Such restraint is hardly the trend in Brazil which turned out to be one of the most surprising and delightful events of Rick’s life. The Brazilian Symphony Orchestra, who joined the Ensemble for their short tour, had just done a free park gig to an estimated audience of 380,000!
Wakeman played little ole basketball stadiums which sold out twice nightly at 25,000 a time but, being more used to appreciation than adulation even from his most fanatical Anglo-Saxon followers, he could hardly credit the response.
“For some reason we are the biggest international act in Brazil. Apart from our normal age-group of fans there would be 4-5,000 kids waiting at the airports as if we were the Beatles.”
They were so successful that the grateful promoter offered Rick, his wife and two children a month’s free holiday in Brazil any time he would do them the honour . . .
Rick loved the country which “vibes on music and football” where he could visit a samba hall at four in the morning and find 4,000 people having a ball — and where nobody ever seemed to get angry.
It seemed strange that his ultra-organised and English compositions should be the fave rave where the lifeblood pumps to a fiesta rhythm but Rick found that the Brazilians also loved European Classics.
Rick brought 300 albums back which, he says, make the so-called Latin American played by British dance bands “look like a turd on a roast dinner”.
But there will be no Samba Symphony or Rumba Rhapsody from Rick:
“I can’t imitate music that doesn’t come naturally. Any influences will be just subconscious.”
Which brought me to another penetrating question: “Er, what are you doing next? Wasn’t there talk about a ‘Suite Of Gods’?”
“I had to shelve that for a while. After ‘Arthur’ I still had to think in terms of using an orchestra and I finished the `Suite’. I really like it. But then the band came good and the `Suite’ was er, what’s a better word than no fucking use, er, obsolete.”
Still fortune smiles on the courageous and charming and at the end of the Brazilian adventure Isaac Karebcheski (give or take an eski), conductor of the BSO, asked Rick if he would consider writing an orchestral piece for them. “Funny you should say that . . .” said Rick, and a certain `Suite` he happened to have knocking about the place will be premiered in Rio next December.
Right. Time for the coup de grace, the Parthian Shot, the apogee of the interviewer’s art: “Great Rick, but what are you doing next?”
“I had no problem deciding on the theme for the new album because I had the idea in my head for five and a half years. Then I didn’t have a band or enough experience to know even what instruments I wanted to write it for.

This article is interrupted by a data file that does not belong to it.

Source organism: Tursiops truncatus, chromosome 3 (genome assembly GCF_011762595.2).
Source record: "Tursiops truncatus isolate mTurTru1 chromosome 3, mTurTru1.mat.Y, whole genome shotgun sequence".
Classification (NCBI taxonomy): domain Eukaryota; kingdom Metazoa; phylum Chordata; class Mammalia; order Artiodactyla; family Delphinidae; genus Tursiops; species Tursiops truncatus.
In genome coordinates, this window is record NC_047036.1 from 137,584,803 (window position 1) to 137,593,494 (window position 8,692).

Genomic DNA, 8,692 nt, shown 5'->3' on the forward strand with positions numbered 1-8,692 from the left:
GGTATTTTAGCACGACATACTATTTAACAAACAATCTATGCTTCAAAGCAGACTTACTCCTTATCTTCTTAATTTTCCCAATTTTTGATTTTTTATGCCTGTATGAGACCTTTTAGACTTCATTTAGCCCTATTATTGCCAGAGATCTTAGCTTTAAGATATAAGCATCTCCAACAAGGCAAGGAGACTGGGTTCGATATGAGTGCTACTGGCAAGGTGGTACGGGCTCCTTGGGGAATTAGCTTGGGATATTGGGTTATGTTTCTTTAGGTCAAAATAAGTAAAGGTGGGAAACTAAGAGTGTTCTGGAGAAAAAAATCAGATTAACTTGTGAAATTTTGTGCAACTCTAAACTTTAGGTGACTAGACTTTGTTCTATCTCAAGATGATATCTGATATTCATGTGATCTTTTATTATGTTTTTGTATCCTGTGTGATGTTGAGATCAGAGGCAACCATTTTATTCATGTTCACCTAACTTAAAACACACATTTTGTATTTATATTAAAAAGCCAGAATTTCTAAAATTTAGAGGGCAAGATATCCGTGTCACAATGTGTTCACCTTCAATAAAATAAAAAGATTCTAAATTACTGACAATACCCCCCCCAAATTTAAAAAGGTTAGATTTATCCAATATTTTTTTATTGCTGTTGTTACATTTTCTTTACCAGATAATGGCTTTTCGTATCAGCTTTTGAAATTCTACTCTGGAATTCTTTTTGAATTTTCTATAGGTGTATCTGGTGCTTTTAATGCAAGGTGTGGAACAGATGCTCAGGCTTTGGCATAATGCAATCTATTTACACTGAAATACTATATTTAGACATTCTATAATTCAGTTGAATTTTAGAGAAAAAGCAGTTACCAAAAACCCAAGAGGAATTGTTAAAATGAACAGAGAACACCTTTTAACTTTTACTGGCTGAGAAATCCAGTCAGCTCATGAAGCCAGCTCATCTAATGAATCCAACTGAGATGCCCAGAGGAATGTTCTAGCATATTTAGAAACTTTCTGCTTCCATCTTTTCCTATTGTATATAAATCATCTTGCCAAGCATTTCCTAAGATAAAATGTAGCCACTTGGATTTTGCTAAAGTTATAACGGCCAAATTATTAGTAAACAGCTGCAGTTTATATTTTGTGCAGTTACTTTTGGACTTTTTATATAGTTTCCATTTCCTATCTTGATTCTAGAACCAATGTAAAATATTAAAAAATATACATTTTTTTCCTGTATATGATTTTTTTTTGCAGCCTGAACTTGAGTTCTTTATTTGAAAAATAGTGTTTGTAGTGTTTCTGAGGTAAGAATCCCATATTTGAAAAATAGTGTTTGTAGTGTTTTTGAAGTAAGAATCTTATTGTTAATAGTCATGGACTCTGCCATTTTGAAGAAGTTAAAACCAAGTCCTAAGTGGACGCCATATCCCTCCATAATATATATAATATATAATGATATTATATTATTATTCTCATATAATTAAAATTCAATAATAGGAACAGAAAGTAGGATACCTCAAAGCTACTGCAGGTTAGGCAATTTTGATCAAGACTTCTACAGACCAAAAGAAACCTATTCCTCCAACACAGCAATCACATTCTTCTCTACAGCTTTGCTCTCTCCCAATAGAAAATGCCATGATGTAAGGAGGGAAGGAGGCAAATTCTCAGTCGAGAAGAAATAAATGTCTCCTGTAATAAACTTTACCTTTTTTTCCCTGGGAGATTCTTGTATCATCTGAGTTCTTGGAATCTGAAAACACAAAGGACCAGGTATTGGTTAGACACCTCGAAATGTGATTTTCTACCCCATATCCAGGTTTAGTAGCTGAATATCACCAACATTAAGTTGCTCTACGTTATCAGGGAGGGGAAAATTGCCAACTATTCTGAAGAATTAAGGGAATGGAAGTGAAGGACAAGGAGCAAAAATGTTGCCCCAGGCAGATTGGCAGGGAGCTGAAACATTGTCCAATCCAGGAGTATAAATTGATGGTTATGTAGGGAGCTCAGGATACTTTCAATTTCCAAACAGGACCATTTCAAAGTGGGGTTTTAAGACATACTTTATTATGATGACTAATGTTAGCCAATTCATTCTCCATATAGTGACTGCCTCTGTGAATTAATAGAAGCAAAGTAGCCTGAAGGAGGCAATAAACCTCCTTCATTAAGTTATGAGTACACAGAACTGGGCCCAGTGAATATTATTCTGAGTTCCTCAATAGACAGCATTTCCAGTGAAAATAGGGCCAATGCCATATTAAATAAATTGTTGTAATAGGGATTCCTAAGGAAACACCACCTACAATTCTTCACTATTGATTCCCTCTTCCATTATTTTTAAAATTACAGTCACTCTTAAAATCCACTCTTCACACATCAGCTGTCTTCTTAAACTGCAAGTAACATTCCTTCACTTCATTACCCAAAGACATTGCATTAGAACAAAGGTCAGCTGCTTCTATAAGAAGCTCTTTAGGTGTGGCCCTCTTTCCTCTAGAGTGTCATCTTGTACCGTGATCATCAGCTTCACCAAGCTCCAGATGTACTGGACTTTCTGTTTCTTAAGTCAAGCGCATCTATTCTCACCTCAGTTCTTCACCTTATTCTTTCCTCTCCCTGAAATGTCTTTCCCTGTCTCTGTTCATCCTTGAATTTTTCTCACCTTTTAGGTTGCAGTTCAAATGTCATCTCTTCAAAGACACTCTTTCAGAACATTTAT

“It’s called ‘No Earthly Connection’ and it’s about various natural phenomena which scientists don’t like talking about because they can’t explain them away: the legend of Atlantis, Stonehenge, the Bermuda Triangle where a million tons of shipping and a lot of planes have been lost without trace.
“I’ve linked this to the idea of a sixth sense, which might be your soul and which I’ve called music. It’s the part of you that can grow and be passed on when you die. The major track traces it through the life of one man from his birth to his old age when he sees others making the same mistakes he made and he can’t do anything about it and all he has to look forward to is snuffing it.”
So clearly Wakeman is not contemplating any retreat from grandeur and hopefully understanding of all this will come with the lyric sheet, an aspect of the enterprise Rick is well pleased with: “I’ve never been happy with my words before but I worked on them for six months and I think they’re good. And we’ve got five singers in the band now for vocal harmonies.”
A more practical concept could also endear him to his fans before they hear a note: “It’s a double album but I’m trying to get A&M to put it out for the price of one. It’s only an extra piece of wax. It just means double the work for us and that doesn`t matter at all. Nobody’s got the money they used to have and I keep on thinking how in the past couple of years I’ve only done five British concerts and still the people have stuck by me.
“That would be a start to paying them back. Then we plan to do a full tour some time after the release in April. It’s become possible again with the smaller band.
“I just want to show the fans how much I appreciate them. Most sincerely folks. Well, I know it sounds awful but I do mean it.”
Charming and a great attraction everywhere no doubt. But he never did tell me the one about the sheep.